Today, we are going to explore how you can quickly create Harvey balls within PowerPoint using think-cell. Before we explore how to do so, let’s do a quick recap about what Harvey balls are, and where think-cell fits within the picture. Harvey balls are round ideograms or pictograms that show different states of a ball with quarters added or subtracted to attain five states between start and completion. They have been named after Harvey L. Poppel, who started using them in the 1970s. They are often used in business reports, documents, and presentations because they show progressive data at a quick glance.
Today, we are going to explore how you can quickly create Harvey balls within PowerPoint using think-cell. Before we explore how to do so, let’s do a quick recap about what Harvey balls are, and where think-cell fits within the picture.
Insert Harvey Balls in PowerPoint Using think cell
We have a detailed article on Harvey balls, which also tells you how you can create them in PowerPoint.
Now, about think-cell. This is an amazing PowerPoint add-in that helps you create charts, tables, and graphics within PowerPoint, with many more capabilities and possibilities than using PowerPoint alone.
So, if you can create Harvey balls in PowerPoint, then why use think-cell? There are two reasons. Firstly, it’s easier and completely editable. Secondly, if you already have think-cell, you might as well use it to create and insert customizable Harvey balls.
So, let’s get started. Make sure think-cell is installed. If you do not use think-cell, a trial version is available that you can download from their site.
Yes, think-cell is available on both Windows and Mac. To install, you need PowerPoint installed on your Windows or Mac computer.
To insert a Harvey ball on your slide using think-cell. you first access the Insert tab of the Ribbon in PowerPoint. If you have think-cell installed and active, you will find the think-cell group, as you can highlighted in red within Figure 1, below.
Figure 1: think-cell group in the Insert tab
Next, click the large Elements button, as shown in Figure 2, below, to reveal a dropdown menu with many options. We will choose the Harvey Ball option you see highlighted in red within Figure 2.
Figure 2: Choose the Harvey Ball option
Once you click this Harvey Ball option, your cursor changes into a crosshair cursor with a box. You can drag and resize the box as you place it, but it’s easy to change the size later, so let’s just single-click anywhere on the slide, and you will see that think-cell has already placed a small Harvey ball.
Let us first click on the Harvey ball to bring up the floating think-cell palette. We will now change to a larger font size, such as 28. Although 28 may seem like the largest font size available, you can type in a larger size as needed. As you can see, we typed in 44 points here, and that resulted in a much larger Harvey ball. Let’s make this even larger so that you can get a better preview of any changes we make. The font size is now changed to 100 points.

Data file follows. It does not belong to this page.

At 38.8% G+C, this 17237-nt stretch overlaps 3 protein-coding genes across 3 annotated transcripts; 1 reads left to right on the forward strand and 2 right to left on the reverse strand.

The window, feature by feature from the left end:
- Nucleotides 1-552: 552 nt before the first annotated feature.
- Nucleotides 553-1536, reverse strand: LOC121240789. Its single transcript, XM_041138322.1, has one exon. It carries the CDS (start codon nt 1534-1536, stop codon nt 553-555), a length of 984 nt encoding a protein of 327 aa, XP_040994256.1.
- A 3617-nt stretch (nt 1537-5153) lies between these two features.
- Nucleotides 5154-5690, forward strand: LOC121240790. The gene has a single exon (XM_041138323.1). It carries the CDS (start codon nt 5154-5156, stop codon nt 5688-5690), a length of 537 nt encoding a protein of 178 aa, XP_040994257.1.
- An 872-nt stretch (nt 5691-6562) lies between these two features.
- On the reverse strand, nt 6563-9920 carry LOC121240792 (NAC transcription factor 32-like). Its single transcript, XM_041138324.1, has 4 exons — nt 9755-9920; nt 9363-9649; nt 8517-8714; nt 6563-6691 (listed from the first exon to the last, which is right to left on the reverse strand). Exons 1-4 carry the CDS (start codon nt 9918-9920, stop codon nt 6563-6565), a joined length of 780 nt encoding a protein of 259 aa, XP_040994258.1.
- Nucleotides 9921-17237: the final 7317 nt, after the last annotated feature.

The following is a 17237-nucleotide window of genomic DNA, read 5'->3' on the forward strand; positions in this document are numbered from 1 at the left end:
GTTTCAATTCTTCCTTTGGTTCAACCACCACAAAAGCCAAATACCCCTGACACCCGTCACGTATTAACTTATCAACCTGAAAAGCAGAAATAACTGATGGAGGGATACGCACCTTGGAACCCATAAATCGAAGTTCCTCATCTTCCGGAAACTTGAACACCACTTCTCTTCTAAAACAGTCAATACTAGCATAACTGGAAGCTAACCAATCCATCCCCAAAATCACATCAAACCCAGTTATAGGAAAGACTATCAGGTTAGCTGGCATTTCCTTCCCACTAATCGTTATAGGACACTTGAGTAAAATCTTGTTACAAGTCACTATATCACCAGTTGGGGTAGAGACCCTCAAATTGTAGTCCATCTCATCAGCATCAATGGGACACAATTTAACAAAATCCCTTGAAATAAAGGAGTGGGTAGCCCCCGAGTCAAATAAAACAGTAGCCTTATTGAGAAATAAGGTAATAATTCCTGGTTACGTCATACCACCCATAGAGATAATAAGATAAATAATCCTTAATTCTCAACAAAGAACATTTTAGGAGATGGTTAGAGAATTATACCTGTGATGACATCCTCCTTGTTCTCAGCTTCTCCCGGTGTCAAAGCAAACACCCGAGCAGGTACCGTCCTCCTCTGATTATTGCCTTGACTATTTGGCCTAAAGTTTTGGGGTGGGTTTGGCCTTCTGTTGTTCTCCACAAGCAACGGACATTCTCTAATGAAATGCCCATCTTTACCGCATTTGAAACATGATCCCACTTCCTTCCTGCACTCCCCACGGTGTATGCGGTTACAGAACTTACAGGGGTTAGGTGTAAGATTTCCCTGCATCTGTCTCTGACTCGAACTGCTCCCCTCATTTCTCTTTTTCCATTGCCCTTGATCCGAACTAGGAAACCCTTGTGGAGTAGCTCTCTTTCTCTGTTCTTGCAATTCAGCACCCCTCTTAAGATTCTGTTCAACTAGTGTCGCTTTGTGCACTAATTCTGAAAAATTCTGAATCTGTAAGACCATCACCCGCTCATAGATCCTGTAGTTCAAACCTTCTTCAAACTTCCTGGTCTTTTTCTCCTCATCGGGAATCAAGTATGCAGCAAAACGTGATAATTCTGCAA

Let’s resize the box as needed. The next choice you need to make is about how many segments you want to use as a base for the Harvey ball. Typically, 4 segments are what is used so that each segment denotes 25%. This is also the default option.
To try more than 4 segments, let me add another Harvey ball. This is easily achieved by clicking on the + key on the bottom, or in any other direction. As you can see, we have two similar Harvey balls.
Now, we can change from 4 segments to 2 segments, 3 segments, or 8 segments. Let’s choose eight segments.
Now let us add three more Harvey balls in the top row, and seven more in the bottom row.
We will now change the number of filled-in segments in individual Harvey balls. To do so, let’s click on the second Harvey ball here and change the number of filled-in segments to two. Similarly, we will change the number of filled-in segments in the other Harvey balls to three and four.
In the bottom row, we will follow an easier process, Rather than bringing up the menu, just double-click to add more segments. did the same but ended up working with up to eight filled-in segments in each Harvey ball.
Once you filled in all segments, another double-click results in an empty Harvey ball, devoid of any segments. Double-click again as many times as you need to add more segments.
Let us now duplicate all the Harvey balls together. To do so, select all Harvey balls, and then click on the Duplicate below option.
Now, as you can see, all Harvey balls are filled with black. You can easily change the color. Select the first Harvey ball, and then Shift-click the last Harvey ball. Then carefully click once to bring up the think-cell floating toolbar.
The first color option is for the segment fills, whereas the second color option is for the outline of the circle. You can change both the segment fill and the circle outline colors to any of the options available, such as Theme colors, think-cell colors, grayscale color options, patterns, or any custom color. You can also use the Eyedropper option to sample a color from the slide.
So, as you can see, think-cell is a very capable tool to create Harvey balls. Of course, creating Harvey balls is probably not even the tip of the iceberg as far as think-cell’s capabilities are concerned.
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